News of the recent failure of two significant banks was enough to send chills down the spines of lots of Americans–especially those of us who are retired and dependent upon funds invested in the market. No matter how conservative our investment choices may have been, it’s like being on an ocean liner: if the entire vessel sinks, we’ll all go down, prudent stateroom choices or not.
As usual, Heather Cox Richardson could be counted on to produce the clearest explanation of the situation–not just the event itself, but the government’s (thankfully competent) response.
At 6:15 this evening, Secretary of the Treasury Janet L. Yellen, Federal Reserve Board Chair Jerome H. Powell, and Federal Deposit Insurance Corporation (FDIC) Chairman Martin J. Gruenberg announced that Secretary Yellen has signed off on measures to enable the FDIC to fully protect everyone who had money in Silicon Valley Bank, Santa Clara, California, and Signature Bank, New York. They will have access to all of their money starting Monday, March 13. None of the losses associated with this resolution, the statement said, “will be borne by the taxpayer.”
But, it continued, “Shareholders and certain unsecured debtholders will not be protected. Senior management has also been removed. Any losses to the Deposit Insurance Fund to support uninsured depositors will be recovered by a special assessment on banks, as required by law.”
The statement ended by assuring Americans that “the U.S. banking system remains resilient and on a solid foundation, in large part due to reforms that were made after the financial crisis that ensured better safeguards for the banking industry. Those reforms combined with today’s actions demonstrate our commitment to take the necessary steps to ensure that depositors’ savings remain safe.”
My immediate reaction was to give thanks that the challenge posed by these bank failures was being handled by the knowledgable and competent people in the Biden Administration, rather than by the Keystone Kops assembled by Trump.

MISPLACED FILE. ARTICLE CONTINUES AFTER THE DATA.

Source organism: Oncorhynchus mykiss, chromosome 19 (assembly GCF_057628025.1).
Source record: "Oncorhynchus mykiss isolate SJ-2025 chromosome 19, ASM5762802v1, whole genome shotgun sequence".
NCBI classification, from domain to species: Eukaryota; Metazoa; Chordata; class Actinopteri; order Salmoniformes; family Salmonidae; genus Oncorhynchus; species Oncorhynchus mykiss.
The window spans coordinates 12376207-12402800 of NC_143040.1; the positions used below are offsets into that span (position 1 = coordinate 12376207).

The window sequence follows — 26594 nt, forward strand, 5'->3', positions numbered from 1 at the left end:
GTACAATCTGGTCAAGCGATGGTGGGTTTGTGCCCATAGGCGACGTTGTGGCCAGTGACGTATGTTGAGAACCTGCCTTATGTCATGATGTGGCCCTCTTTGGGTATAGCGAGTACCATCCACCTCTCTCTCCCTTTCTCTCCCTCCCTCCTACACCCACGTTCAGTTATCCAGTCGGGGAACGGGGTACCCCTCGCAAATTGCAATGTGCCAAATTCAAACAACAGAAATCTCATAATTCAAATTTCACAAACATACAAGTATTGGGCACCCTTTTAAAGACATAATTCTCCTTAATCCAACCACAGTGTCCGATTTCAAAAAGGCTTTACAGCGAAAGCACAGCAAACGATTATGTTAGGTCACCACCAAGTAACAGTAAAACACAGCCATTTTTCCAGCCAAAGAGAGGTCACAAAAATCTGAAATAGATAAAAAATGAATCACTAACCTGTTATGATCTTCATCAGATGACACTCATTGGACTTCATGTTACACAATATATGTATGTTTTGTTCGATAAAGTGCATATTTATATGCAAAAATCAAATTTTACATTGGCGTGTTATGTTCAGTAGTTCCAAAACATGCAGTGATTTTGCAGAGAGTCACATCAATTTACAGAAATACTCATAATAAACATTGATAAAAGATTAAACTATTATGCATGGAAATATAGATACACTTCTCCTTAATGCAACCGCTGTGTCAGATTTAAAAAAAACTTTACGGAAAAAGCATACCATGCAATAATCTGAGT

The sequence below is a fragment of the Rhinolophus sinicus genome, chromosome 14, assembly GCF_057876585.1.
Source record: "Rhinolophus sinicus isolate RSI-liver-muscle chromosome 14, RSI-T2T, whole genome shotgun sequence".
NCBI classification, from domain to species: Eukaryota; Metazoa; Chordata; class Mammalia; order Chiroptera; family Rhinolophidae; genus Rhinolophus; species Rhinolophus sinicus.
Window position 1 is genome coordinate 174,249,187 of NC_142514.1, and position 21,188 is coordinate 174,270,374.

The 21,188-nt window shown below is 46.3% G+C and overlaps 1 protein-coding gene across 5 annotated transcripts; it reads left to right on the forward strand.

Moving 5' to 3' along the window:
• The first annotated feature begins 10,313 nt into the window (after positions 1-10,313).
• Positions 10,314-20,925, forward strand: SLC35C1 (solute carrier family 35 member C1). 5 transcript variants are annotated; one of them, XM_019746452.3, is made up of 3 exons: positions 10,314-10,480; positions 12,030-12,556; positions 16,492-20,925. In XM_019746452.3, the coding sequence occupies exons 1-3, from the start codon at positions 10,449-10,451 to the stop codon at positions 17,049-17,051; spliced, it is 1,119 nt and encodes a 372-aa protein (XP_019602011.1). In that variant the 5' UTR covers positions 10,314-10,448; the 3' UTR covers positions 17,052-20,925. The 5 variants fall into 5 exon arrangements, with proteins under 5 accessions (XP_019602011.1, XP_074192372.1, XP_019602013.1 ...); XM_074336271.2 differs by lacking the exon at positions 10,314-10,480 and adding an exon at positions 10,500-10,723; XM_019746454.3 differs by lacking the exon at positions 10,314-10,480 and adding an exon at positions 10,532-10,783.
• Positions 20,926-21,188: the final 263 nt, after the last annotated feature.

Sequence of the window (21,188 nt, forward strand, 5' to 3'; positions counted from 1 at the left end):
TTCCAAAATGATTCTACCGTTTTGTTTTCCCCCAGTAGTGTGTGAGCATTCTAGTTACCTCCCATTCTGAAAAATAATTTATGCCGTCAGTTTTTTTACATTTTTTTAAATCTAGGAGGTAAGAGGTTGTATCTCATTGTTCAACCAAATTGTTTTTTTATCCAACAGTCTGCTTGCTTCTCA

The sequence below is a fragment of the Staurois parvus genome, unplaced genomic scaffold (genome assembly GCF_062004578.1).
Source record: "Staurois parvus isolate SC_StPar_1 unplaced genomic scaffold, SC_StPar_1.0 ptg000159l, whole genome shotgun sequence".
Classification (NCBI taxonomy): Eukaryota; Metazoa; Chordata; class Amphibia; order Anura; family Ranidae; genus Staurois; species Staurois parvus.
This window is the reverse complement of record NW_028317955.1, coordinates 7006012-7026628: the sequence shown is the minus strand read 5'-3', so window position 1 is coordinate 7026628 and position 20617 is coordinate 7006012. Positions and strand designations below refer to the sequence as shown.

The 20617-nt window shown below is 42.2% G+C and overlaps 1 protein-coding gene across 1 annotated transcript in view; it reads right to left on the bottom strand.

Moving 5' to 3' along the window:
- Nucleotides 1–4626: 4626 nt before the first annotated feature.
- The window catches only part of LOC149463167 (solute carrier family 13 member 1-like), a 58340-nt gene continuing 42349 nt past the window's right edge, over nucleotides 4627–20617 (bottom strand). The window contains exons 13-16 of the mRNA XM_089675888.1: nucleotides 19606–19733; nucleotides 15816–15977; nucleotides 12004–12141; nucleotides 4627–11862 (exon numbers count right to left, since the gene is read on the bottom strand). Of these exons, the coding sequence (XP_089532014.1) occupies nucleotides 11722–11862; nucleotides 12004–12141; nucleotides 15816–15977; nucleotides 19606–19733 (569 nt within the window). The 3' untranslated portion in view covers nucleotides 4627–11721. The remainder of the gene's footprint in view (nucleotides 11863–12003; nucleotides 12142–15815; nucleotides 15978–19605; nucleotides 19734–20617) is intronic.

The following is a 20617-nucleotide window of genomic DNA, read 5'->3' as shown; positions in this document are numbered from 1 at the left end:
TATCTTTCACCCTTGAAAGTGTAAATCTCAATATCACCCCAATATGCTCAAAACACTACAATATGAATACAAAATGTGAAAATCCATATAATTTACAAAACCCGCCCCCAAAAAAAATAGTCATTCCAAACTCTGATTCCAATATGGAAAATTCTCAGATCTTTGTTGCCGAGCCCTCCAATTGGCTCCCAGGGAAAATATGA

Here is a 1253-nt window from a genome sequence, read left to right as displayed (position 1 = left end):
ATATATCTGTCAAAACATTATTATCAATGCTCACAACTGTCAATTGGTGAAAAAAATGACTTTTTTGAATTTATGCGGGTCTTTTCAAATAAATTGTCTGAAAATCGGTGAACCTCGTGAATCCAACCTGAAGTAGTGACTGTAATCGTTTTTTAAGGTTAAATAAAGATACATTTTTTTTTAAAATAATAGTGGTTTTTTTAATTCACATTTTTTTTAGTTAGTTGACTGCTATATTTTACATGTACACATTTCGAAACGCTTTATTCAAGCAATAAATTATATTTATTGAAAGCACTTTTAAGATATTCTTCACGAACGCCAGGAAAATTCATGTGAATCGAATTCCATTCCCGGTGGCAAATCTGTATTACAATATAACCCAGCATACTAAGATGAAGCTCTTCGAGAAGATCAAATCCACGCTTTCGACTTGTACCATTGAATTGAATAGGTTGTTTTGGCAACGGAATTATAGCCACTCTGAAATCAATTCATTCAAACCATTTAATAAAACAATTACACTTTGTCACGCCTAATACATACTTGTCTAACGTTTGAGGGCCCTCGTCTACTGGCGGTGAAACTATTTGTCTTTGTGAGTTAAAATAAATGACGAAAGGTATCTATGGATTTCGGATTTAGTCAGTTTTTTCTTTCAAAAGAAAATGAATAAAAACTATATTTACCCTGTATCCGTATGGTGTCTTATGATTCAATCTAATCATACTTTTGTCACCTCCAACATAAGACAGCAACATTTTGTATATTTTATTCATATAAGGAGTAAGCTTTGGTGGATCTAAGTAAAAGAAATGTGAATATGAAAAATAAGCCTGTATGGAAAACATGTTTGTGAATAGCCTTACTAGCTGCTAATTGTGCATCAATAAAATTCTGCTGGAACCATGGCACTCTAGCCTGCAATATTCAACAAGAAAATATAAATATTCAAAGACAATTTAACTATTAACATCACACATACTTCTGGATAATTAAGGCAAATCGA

Of course, the obvious next question was: how did this happen?
Most of us think of bank failures as harbingers of Depression, so I was surprised to read that a few banks fail every year, although Richardson reports that these are the first two during Biden’s presidency. (There were sixteen during Trump’s four years in office, eight of which preceded the pandemic).
Silicon Valley was the go-to bank for tech start-ups, which typically begin with a lot of cash from investors and IPO’s, and don’t need much in the way of loans.
So, rather than balancing deposits with loans that fluctuate with interest rates and thus keep a bank on an even keel, SVB’s directors took a gamble that the Federal Reserve would not raise interest rates. They invested in long-term Treasury bonds that paid better interest rates than short-term securities. But when, in fact, interest rates went up, the value of those long-term bonds sank.
Then, because SVB concentrated on start-ups, they had another problem. As interest rates go up, investors want faster returns than most start-ups can deliver. That meant that SVB’s depositors began to withdraw their money.
So SVB sold securities at a loss to cover those deposits. Other investors panicked as they saw SVB selling at a loss and losing deposits, and they, too, started yanking their money out of the bank, collapsing it. Banks that have a more diverse client base are less likely to lose everyone all at once.
There is–as you have probably guessed–a larger lesson here. The “libertarians” (I’m looking at you, Peter Thiel!) who have been vocal opponents of government regulation of the banking industry and government relief for student loans–or really, pretty much anything government does that doesn’t benefit them personally– immediately insisted that in this case, the banks should be bailed out.
Richardson points out that in 2018, under Trump, Congress “weakened government regulations for banks like SVB and that SVB’s president had been a leading advocate for weakening those regulations.” Had those regulations been in place, SVB would probably have remained solvent.
The Biden administration had been considering tightening the banking regulations that were loosened under Trump, and it seems likely that the need for the federal government to step in to protect the depositors at SVB and Signature Bank will make it much harder for those opposed to regulation to keep that from happening.
Was this a “bail out”? There’s an argument that making depositors whole while letting the shareholders eat their losses isn’t a bailout. The intervention was clearly needed to contain the potential for an economic collapse that would hurt everyone. Whether this is considered a bailout or not, at least the banks, and not the taxpayers, are on the hook.
Getting rid of the hypocrisy is probably an unattainable goal….